Seller asking prices hit new record

for sale signs

House sellers' average asking prices have broken through the quarter of a million pounds milestone for the first time amid signs of a "widespread" upturn in the housing market.

The new record meant that new sellers coming to market were asking £252,798 on average in June, representing a 1.2% month-on-month increase on a previous record set in May, property website Rightmove said.
The rise will fuel concerns that Government efforts to kick-start the housing market could lead to a "property bubble", with mortgage borrowers trying to stretch their finances too far. Sellers' asking prices have risen every month so far during 2013, according to Rightmove.

A string of recent studies have reported signs of confidence returning to the market, including demand from would-be buyers strengthening and sellers becoming more confident about sticking to their asking prices.

There has also been evidence that first-time buyers are finding it easier to get access to a mortgage, with this sector currently making up more than two-fifths of loans to home buyers.

Rightmove, whose house price records go back to 2002, said that the South East has seen the strongest house price growth this year so far, with asking prices soaring by 15% or more than £42,000 typically since the start of the year to reach around £329,968.

Asking prices in London posted a new record high for the capital of £515,243 on average.

The relative strength of the London market is now rippling out to create a wider pick-up across England and Wales, the website said.

Prices in the Northern regions, the Midlands and Wales have risen by 9.2% over the first half-year, almost keeping pace with a 10.6% increase recorded in the South, suggesting a "wider and more sustainable recovery", according to Rightmove.

Miles Shipside, director of Rightmove, said: "The good news is that this indicates a wider upturn, albeit at historically low but increasing volumes. The bad news for would-be buyers is that it has helped propel the average price of a property coming to market through the quarter of a million quid milestone for the first time."

10 top ways to add value to your home
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Seller asking prices hit new record

Of course with all these things, the value it adds depends on the property you have to start with, and the kinds of improvements you make, but Which? estimates the cost of a new kitchen at £8,000 and HSBC calculates the added value to your property at £4,500 - which is a clear loss.

This has been done by 41% of people in the last three years, and 29% of people plan it in the next three. It's cheaper than a kitchen, and Which? estimates the cost at £3,000. This is roughly the same value that HSBC says it will add to your property - so you'll break-even.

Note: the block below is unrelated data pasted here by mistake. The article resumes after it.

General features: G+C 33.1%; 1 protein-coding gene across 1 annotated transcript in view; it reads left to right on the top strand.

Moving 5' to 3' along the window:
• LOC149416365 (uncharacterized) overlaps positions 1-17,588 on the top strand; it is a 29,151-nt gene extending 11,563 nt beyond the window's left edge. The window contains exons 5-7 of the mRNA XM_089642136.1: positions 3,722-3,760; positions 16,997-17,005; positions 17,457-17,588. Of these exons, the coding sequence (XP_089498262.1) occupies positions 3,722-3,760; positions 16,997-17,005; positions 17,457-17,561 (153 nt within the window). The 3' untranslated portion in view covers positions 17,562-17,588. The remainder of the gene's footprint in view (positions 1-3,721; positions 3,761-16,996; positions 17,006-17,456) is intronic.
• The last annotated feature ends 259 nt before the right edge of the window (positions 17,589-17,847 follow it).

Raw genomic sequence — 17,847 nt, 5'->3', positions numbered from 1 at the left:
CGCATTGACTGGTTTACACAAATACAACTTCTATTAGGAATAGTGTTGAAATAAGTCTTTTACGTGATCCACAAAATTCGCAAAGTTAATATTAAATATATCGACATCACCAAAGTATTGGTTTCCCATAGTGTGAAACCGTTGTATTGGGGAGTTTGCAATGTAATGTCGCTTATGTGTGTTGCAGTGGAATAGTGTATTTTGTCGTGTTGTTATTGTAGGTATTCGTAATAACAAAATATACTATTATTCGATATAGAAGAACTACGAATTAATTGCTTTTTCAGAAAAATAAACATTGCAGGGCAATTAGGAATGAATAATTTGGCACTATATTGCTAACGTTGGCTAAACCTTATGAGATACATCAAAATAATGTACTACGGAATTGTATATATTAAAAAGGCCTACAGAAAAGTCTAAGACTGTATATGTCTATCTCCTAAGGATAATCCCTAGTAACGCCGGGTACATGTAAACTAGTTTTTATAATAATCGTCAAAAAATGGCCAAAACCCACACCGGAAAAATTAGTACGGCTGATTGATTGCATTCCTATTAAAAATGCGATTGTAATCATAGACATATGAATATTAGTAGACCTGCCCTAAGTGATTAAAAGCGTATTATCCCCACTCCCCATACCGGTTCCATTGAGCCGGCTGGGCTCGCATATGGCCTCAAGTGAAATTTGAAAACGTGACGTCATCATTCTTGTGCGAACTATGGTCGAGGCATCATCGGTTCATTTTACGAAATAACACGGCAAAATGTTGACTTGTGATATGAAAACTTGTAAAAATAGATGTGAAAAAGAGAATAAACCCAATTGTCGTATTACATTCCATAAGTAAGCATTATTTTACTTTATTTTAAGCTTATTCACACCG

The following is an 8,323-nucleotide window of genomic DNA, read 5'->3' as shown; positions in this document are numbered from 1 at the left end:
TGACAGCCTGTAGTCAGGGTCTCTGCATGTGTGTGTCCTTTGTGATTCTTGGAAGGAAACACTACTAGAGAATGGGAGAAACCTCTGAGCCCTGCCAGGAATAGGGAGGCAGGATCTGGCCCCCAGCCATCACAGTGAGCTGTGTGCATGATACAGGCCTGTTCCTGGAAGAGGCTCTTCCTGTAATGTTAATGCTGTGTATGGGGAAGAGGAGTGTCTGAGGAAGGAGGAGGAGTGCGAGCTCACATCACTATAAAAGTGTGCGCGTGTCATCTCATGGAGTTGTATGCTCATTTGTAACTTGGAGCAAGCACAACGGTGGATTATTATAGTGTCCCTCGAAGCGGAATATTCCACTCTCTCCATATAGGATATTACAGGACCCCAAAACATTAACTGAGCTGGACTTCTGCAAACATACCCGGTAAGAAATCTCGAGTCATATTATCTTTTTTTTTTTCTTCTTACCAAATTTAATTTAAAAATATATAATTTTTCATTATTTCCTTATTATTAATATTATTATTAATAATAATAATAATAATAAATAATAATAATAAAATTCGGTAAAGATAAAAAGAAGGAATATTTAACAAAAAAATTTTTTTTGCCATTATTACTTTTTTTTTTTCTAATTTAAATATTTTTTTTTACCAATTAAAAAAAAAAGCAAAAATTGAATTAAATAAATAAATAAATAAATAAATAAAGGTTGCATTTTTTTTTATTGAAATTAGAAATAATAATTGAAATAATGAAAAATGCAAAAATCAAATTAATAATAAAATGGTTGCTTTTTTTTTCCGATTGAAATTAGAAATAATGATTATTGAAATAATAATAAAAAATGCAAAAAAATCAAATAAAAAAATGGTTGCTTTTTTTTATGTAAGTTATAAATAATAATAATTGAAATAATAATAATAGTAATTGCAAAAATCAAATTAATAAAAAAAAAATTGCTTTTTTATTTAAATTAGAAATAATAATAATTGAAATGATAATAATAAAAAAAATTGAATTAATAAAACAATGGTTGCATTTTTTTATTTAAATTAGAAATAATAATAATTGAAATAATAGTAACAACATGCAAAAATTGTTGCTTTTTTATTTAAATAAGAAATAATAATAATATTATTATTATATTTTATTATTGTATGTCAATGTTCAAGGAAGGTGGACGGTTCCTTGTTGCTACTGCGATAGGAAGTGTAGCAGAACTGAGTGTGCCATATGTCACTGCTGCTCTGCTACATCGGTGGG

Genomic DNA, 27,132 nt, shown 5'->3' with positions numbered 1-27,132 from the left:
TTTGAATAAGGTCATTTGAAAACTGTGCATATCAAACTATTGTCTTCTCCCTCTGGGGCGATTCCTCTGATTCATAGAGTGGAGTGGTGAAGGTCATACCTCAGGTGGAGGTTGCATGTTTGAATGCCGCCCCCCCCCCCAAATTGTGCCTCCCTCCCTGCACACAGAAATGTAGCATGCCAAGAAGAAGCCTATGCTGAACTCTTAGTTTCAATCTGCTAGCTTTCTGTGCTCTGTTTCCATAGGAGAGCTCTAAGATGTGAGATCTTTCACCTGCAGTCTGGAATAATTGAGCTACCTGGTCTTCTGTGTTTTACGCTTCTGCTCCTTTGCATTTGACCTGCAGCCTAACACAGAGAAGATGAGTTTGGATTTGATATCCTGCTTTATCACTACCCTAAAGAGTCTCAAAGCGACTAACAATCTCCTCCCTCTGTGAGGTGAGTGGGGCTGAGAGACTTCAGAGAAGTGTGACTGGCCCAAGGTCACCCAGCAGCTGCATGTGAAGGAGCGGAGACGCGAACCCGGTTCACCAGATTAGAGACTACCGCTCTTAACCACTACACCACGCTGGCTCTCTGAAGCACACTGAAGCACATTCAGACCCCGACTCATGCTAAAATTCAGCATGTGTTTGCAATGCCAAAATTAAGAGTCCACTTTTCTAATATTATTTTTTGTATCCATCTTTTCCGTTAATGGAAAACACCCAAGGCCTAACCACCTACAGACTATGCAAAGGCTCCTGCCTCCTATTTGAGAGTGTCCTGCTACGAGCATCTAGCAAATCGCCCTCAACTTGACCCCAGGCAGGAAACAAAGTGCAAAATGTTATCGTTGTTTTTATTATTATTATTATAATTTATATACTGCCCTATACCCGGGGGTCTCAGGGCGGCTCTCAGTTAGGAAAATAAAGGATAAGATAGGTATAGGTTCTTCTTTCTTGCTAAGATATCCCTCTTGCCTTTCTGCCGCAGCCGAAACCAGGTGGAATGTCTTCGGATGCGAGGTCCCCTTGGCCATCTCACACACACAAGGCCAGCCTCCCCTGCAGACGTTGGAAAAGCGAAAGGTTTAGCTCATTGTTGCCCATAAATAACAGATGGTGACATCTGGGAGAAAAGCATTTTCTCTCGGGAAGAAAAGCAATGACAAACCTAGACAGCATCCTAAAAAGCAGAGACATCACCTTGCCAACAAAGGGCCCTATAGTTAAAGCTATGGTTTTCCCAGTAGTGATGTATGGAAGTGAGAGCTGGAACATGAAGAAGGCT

It may be difficult, but getting your property ready for sale means depersonalising it. 

Clutter can distract viewers and more than half (60%) of the property valuers who took part in the 2012 HSBC Home Improvement Survey said that the number one way to increase a property's chance of selling quickly, and for a good price, was to de-clutter.

This has been installed by 31% of us in the last three years, and 15% plan it in the next three. Installing central heating is a disruptive job, and according to WhatPrice it will cost you around £3,235. However, this is the first of the top ten to actually pay off. Property expert Phil Spencer says it will add £5,000 to the value.

A quick splash of paint can work wonders on tired-looking walls, and sticking to neutral tones is the safest bet.

Keeping the colour scheme simple, fresh and inviting will help potential buyers to see themselves living in your home.

Some 18% have added one in the last three years, and 30% will in the next three. This is another huge job, but with more people struggling to move and deciding to improve instead, it's increasingly popular. The amount it costs will depend on an enormous number of things, from the area you have to work with, to the size of the extension. However, assuming you add a single room you could spend around £20,000. HSBC estimates it will add around £15,500 to the value of the property, so you are unlikely to gain as much as you spend.

According to Halifax valuers, loft conversions - which require lofts with a roof height of at least 2.4 metres - are a good way to increase the potential sale price of your home.

Be sure to stick to your budget, though. The average loft conversion will cost between £10,000 and £30,000, while HSBC's figures show that they typically add £20,876 to the value of a property.

Putting in new windows adds around £5,265 to the value of the average property and can reap big rewards when it comes to energy efficiency.

It is, however, sensible to ensure that your new windows are in line with the style of your property to maximise the added value - particularly as putting them in can set you back about £5,000.

Off road parking or a garage can be especially advantageous in areas where parked cars line both sides on the street.

Nationwide's figures show that adding a garage, which can cost anything between £8,000 and £25,000, can increase the value of your property by 11%.

Outside space is just as important as inside - especially when people are seeing your home for the first time.

While 63% of the HSBC survey expert respondents said that repainting or varnishing a front door would make a difference, only 23% of homeowners recognised this. Peter Dockar at HSBC said: "It is often the smaller jobs like painting the front door that can make all the difference when looking for a sale."

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